Justice Goodwin Liu is a co-author of the recently published study, “Law Clerk Selection and Diversity: Insights from Fifty Sitting Judges of the Federal Courts of Appeals.” With him on the detailed paper are Jeremy Fogel, retired U.S. District Court judge and current executive director of the Berkeley Judicial Institute at the Berkeley School of Law, and Pepperdine Law School Professor Mary Hoopes.

The study is discussed in Ruth Marcus’s Washington Post column, “Are federal judges violating the Constitution when they hire their clerks?”

It’s a long study, but it says, “in short, diversity among judges affects diversity among clerks.”

The study’s summarized findings:

1. With few exceptions, appellate judges hire clerks as an “ensemble” and assign positive value to diversity, although judges vary in the dimensions of diversity they seek.

2. Most judges disclaim any interest in ideological alignment when hiring clerks; we situate this finding in the context of factors that contribute to ideological segmentation of the clerkship market.

3. Republican appointees, compared to Democratic appointees, more often reported socioeconomic diversity as the primary dimension of diversity they seek.

4. Judges who graduated from law schools outside the U.S. News & World Report top twenty are significantly more likely than other judges to hire clerks from schools outside the top twenty.

5. Almost all judges in our sample consider gender in clerkship hiring, and many have specific goals for gender balance. Republican appointees reported more difficulty drawing women into their applicant pool than Democratic appointees.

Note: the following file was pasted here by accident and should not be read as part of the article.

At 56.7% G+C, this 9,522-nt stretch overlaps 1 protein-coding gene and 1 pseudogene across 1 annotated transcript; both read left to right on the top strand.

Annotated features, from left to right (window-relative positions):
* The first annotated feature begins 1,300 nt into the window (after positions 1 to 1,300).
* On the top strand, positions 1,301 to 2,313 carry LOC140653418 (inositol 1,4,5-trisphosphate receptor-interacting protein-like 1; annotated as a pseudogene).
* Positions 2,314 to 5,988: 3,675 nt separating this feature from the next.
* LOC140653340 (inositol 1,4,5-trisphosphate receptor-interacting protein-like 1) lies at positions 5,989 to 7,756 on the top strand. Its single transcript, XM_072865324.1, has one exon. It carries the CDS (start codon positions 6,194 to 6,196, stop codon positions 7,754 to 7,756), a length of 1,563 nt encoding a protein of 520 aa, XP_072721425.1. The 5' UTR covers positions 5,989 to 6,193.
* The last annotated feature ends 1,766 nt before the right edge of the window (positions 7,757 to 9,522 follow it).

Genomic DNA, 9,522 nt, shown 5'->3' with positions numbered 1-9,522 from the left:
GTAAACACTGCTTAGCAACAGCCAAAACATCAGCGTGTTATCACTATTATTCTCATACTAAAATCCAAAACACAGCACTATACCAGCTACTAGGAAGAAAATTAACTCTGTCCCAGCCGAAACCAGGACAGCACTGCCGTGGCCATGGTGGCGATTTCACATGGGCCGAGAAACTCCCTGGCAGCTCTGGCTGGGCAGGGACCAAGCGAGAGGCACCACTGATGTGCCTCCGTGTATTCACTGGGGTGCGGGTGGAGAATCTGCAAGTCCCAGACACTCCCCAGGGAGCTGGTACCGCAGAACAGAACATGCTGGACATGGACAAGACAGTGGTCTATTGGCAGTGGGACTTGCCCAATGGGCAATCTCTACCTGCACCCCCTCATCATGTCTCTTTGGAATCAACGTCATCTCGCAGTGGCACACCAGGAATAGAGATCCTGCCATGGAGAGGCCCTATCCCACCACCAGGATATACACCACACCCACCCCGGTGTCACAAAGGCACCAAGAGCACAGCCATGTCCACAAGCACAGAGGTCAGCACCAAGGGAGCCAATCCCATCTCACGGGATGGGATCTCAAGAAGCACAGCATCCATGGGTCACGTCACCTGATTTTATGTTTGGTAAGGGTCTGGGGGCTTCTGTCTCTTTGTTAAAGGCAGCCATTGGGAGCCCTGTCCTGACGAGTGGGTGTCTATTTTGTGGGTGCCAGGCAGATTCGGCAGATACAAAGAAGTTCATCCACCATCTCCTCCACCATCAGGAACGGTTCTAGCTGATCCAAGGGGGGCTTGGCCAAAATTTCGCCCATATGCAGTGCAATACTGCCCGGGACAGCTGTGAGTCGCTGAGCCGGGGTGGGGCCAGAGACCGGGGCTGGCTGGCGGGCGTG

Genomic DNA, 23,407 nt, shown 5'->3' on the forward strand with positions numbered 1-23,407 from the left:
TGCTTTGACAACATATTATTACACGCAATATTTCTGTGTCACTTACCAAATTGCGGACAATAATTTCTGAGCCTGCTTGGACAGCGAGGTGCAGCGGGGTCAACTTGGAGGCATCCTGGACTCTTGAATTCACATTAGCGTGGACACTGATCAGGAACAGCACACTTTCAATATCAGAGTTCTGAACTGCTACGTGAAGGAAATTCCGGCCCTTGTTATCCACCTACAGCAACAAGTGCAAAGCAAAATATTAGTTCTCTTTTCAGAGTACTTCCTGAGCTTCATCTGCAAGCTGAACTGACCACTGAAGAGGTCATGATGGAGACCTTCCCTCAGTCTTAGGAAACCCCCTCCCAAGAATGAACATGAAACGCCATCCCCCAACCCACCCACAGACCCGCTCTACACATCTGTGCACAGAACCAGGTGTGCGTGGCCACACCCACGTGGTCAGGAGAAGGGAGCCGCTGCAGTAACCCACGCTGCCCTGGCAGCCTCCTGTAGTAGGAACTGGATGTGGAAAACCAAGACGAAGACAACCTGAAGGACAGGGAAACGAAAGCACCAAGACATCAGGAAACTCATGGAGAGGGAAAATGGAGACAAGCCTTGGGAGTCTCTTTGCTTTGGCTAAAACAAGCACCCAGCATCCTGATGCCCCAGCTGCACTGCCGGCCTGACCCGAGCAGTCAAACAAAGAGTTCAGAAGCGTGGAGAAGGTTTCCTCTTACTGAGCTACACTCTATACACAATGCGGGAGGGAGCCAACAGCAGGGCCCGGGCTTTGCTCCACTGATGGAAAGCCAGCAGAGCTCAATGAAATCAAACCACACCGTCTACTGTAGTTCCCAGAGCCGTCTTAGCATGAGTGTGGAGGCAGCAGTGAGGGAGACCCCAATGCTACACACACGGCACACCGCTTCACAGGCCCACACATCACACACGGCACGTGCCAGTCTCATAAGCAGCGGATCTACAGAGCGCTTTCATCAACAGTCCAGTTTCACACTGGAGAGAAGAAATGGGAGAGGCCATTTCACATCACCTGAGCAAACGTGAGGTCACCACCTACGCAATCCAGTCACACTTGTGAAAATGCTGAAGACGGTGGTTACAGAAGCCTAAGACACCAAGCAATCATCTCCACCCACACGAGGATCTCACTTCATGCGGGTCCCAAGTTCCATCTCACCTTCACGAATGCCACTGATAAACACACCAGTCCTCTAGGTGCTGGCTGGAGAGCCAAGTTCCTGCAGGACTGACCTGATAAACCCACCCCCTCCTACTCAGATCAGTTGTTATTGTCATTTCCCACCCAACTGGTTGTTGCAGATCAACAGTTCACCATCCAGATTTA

6. Most judges in our sample assign positive value to racial diversity and consider race to some degree in evaluating applicants, although it is important to note that some judges believe strongly that such consideration is inappropriate.

7. Many judges who view racial diversity positively nonetheless reported difficulty hiring Black and Hispanic clerks. [Footnote omitted.] The judges with the most robust records of minority hiring are those who make affirmative efforts to draw minority candidates into their applicant pool or place greater emphasis on indicators of talent besides grades and law school rank, or do both.

8. Black judges are particularly successful in hiring Black clerks; we estimate that Black judges, who comprised less than one-eighth of active circuit judges during our study, accounted for more than half of the Black clerks hired each year in the federal courts of appeals.